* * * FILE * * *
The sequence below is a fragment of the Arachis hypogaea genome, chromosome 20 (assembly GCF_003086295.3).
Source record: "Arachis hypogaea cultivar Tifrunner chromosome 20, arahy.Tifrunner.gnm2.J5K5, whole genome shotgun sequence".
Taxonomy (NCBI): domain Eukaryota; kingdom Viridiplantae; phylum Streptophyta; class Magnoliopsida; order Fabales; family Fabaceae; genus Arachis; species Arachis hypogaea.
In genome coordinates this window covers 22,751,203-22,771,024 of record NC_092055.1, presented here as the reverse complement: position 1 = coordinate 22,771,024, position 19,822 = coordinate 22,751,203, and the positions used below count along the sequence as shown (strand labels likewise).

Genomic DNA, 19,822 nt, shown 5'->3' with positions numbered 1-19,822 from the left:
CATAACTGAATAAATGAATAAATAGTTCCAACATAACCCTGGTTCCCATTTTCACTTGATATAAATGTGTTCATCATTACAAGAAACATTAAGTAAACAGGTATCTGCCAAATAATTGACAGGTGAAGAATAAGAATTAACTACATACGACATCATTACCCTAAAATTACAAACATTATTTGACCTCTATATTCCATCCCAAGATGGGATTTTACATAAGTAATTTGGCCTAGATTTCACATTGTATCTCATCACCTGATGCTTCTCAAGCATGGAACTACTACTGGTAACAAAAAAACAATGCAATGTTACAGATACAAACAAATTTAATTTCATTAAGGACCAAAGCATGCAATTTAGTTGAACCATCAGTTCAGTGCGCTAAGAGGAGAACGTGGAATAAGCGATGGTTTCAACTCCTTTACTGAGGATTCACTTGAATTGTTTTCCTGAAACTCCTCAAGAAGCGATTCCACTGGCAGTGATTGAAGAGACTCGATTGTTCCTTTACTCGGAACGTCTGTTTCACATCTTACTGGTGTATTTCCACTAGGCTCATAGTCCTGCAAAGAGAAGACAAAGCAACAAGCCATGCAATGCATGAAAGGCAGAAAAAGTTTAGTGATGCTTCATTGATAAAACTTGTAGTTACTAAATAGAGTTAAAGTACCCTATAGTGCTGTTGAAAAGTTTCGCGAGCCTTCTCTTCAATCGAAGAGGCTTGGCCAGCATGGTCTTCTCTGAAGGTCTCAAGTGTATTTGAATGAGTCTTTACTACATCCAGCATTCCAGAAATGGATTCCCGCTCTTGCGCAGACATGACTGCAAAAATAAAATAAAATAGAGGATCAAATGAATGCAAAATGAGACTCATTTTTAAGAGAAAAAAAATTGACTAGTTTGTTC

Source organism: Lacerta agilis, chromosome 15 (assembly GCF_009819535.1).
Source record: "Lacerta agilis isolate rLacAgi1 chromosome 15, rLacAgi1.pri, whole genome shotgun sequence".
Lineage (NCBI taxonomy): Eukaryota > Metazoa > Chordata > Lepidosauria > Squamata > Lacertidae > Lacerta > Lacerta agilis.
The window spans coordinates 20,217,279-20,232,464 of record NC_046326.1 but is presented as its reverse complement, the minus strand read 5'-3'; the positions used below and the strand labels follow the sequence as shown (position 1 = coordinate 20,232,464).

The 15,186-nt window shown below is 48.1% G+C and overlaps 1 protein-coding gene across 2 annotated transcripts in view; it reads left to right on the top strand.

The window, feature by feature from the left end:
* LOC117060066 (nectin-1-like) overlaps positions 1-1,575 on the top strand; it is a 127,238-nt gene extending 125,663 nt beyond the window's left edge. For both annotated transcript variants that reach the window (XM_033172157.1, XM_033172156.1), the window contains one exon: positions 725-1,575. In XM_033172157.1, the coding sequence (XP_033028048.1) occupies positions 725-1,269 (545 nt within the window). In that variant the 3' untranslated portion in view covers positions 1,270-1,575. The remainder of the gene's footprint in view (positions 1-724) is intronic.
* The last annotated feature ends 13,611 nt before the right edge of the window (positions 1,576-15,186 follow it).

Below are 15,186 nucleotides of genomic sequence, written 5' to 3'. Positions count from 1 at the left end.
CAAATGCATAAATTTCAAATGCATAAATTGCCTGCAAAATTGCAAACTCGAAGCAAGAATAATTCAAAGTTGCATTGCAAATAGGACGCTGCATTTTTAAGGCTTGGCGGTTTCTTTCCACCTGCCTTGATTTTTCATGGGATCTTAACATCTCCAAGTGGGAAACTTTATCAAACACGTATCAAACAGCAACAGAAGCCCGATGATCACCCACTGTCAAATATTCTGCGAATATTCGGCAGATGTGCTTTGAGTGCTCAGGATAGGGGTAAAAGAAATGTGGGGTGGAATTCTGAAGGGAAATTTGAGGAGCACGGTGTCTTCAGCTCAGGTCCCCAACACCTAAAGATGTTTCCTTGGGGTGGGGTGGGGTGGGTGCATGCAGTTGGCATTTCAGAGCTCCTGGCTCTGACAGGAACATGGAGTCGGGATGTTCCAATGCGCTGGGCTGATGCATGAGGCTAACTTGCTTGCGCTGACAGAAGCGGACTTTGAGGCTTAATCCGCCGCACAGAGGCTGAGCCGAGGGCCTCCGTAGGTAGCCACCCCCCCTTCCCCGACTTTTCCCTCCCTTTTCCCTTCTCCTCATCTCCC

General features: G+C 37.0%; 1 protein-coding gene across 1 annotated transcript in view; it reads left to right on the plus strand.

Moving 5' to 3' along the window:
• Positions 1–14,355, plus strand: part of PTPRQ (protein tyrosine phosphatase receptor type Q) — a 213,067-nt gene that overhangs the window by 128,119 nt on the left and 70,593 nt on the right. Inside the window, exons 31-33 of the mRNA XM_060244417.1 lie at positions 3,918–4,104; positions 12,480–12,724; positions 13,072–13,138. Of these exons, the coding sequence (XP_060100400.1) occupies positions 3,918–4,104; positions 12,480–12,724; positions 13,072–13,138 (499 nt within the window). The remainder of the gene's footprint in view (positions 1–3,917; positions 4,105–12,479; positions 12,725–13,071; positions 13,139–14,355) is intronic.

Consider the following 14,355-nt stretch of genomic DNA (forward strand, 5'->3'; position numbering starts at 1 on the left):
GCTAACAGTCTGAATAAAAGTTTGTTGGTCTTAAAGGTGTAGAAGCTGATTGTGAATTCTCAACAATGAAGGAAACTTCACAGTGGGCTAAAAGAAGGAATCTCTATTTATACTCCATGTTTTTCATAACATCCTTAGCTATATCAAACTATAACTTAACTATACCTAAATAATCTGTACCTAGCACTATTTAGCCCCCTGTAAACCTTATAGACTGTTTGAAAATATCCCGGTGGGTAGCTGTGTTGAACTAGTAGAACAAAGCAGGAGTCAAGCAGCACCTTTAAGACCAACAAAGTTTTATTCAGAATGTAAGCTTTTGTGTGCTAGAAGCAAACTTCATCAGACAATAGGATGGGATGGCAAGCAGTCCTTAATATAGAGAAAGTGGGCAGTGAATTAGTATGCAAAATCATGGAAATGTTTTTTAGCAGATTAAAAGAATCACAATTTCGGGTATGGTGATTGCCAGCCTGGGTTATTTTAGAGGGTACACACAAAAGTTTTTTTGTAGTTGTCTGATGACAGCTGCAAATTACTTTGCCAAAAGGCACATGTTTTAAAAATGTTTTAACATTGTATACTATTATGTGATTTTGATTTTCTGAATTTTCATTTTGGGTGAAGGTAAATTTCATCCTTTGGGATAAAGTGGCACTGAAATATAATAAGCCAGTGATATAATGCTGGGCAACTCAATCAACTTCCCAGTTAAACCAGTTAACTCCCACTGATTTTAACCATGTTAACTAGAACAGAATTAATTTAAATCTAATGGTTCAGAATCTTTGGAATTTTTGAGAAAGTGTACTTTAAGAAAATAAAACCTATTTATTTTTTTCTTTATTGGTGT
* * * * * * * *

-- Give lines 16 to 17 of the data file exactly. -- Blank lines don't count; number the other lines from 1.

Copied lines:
CAAATGCATAAATTTCAAATGCATAAATTGCCTGCAAAATTGCAAACTCGAAGCAAGAATAATTCAAAGTTGCATTGCAAATAGGACGCTGCATTTTTAAGGCTTGGCGGTTTCTTTCCACCTGCCTTGATTTTTCATGGGATCTTAACATCTCCAAGTGGGAAACTTTATCAAACACGTATCAAACAGCAACAGAAGCCCGATGATCACCCACTGTCAAATATTCTGCGAATATTCGGCAGATGTGCTTTGAGTGCTCAGGATAGGGGTAAAAGAAATGTGGGGTGGAATTCTGAAGGGAAATTTGAGGAGCACGGTGTCTTCAGCTCAGGTCCCCAACACCTAAAGATGTTTCCTTGGGGTGGGGTGGGGTGGGTGCATGCAGTTGGCATTTCAGAGCTCCTGGCTCTGACAGGAACATGGAGTCGGGATGTTCCAATGCGCTGGGCTGATGCATGAGGCTAACTTGCTTGCGCTGACAGAAGCGGACTTTGAGGCTTAATCCGCCGCACAGAGGCTGAGCCGAGGGCCTCCGTAGGTAGCCACCCCCCCTTCCCCGACTTTTCCCTCCCTTTTCCCTTCTCCTCATCTCCC

General features: G+C 37.0%; 1 protein-coding gene across 1 annotated transcript in view; it reads left to right on the plus strand.